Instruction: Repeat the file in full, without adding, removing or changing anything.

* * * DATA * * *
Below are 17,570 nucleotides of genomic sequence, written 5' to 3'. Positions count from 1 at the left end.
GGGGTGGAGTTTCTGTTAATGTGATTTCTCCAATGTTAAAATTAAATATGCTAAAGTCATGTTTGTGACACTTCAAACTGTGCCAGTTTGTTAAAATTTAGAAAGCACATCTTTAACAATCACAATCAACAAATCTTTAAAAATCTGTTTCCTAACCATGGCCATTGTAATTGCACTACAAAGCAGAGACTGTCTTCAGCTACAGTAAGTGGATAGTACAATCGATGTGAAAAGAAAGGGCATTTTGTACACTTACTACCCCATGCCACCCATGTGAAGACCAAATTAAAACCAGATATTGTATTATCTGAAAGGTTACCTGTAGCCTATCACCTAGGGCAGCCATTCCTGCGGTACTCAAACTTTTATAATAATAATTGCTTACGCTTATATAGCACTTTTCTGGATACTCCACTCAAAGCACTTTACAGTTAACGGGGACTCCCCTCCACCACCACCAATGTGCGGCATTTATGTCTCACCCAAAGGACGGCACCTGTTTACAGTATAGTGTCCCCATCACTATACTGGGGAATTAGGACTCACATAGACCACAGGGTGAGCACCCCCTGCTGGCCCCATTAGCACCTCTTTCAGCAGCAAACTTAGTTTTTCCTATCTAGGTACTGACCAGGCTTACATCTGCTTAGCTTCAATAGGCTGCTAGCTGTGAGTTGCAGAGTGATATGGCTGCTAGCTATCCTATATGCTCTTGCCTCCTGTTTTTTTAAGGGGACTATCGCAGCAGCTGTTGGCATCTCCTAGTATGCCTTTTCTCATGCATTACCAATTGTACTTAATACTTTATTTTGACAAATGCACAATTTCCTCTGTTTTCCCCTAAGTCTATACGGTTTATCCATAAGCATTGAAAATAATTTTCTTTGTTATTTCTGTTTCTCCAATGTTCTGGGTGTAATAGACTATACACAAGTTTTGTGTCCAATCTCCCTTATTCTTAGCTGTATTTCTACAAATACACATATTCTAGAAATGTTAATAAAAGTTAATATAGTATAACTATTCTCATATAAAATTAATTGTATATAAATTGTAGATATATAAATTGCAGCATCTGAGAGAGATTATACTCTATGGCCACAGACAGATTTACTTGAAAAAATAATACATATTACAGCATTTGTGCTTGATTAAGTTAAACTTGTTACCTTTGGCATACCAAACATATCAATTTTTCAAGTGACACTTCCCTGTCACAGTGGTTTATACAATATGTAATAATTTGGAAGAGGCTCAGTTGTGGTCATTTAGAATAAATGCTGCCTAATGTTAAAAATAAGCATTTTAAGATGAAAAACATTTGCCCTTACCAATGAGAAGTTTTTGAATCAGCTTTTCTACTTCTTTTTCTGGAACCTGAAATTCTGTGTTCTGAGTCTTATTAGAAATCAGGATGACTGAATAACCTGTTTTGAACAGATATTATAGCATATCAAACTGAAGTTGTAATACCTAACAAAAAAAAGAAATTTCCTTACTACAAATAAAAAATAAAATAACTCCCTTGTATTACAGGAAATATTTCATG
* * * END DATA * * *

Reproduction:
Below are 17,570 nucleotides of genomic sequence, written 5' to 3'. Positions count from 1 at the left end.
GGGGTGGAGTTTCTGTTAATGTGATTTCTCCAATGTTAAAATTAAATATGCTAAAGTCATGTTTGTGACACTTCAAACTGTGCCAGTTTGTTAAAATTTAGAAAGCACATCTTTAACAATCACAATCAACAAATCTTTAAAAATCTGTTTCCTAACCATGGCCATTGTAATTGCACTACAAAGCAGAGACTGTCTTCAGCTACAGTAAGTGGATAGTACAATCGATGTGAAAAGAAAGGGCATTTTGTACACTTACTACCCCATGCCACCCATGTGAAGACCAAATTAAAACCAGATATTGTATTATCTGAAAGGTTACCTGTAGCCTATCACCTAGGGCAGCCATTCCTGCGGTACTCAAACTTTTATAATAATAATTGCTTACGCTTATATAGCACTTTTCTGGATACTCCACTCAAAGCACTTTACAGTTAACGGGGACTCCCCTCCACCACCACCAATGTGCGGCATTTATGTCTCACCCAAAGGACGGCACCTGTTTACAGTATAGTGTCCCCATCACTATACTGGGGAATTAGGACTCACATAGACCACAGGGTGAGCACCCCCTGCTGGCCCCATTAGCACCTCTTTCAGCAGCAAACTTAGTTTTTCCTATCTAGGTACTGACCAGGCTTACATCTGCTTAGCTTCAATAGGCTGCTAGCTGTGAGTTGCAGAGTGATATGGCTGCTAGCTATCCTATATGCTCTTGCCTCCTGTTTTTTTAAGGGGACTATCGCAGCAGCTGTTGGCATCTCCTAGTATGCCTTTTCTCATGCATTACCAATTGTACTTAATACTTTATTTTGACAAATGCACAATTTCCTCTGTTTTCCCCTAAGTCTATACGGTTTATCCATAAGCATTGAAAATAATTTTCTTTGTTATTTCTGTTTCTCCAATGTTCTGGGTGTAATAGACTATACACAAGTTTTGTGTCCAATCTCCCTTATTCTTAGCTGTATTTCTACAAATACACATATTCTAGAAATGTTAATAAAAGTTAATATAGTATAACTATTCTCATATAAAATTAATTGTATATAAATTGTAGATATATAAATTGCAGCATCTGAGAGAGATTATACTCTATGGCCACAGACAGATTTACTTGAAAAAATAATACATATTACAGCATTTGTGCTTGATTAAGTTAAACTTGTTACCTTTGGCATACCAAACATATCAATTTTTCAAGTGACACTTCCCTGTCACAGTGGTTTATACAATATGTAATAATTTGGAAGAGGCTCAGTTGTGGTCATTTAGAATAAATGCTGCCTAATGTTAAAAATAAGCATTTTAAGATGAAAAACATTTGCCCTTACCAATGAGAAGTTTTTGAATCAGCTTTTCTACTTCTTTTTCTGGAACCTGAAATTCTGTGTTCTGAGTCTTATTAGAAATCAGGATGACTGAATAACCTGTTTTGAACAGATATTATAGCATATCAAACTGAAGTTGTAATACCTAACAAAAAAAAGAAATTTCCTTACTACAAATAAAAAATAAAATAACTCCCTTGTATTACAGGAAATATTTCATG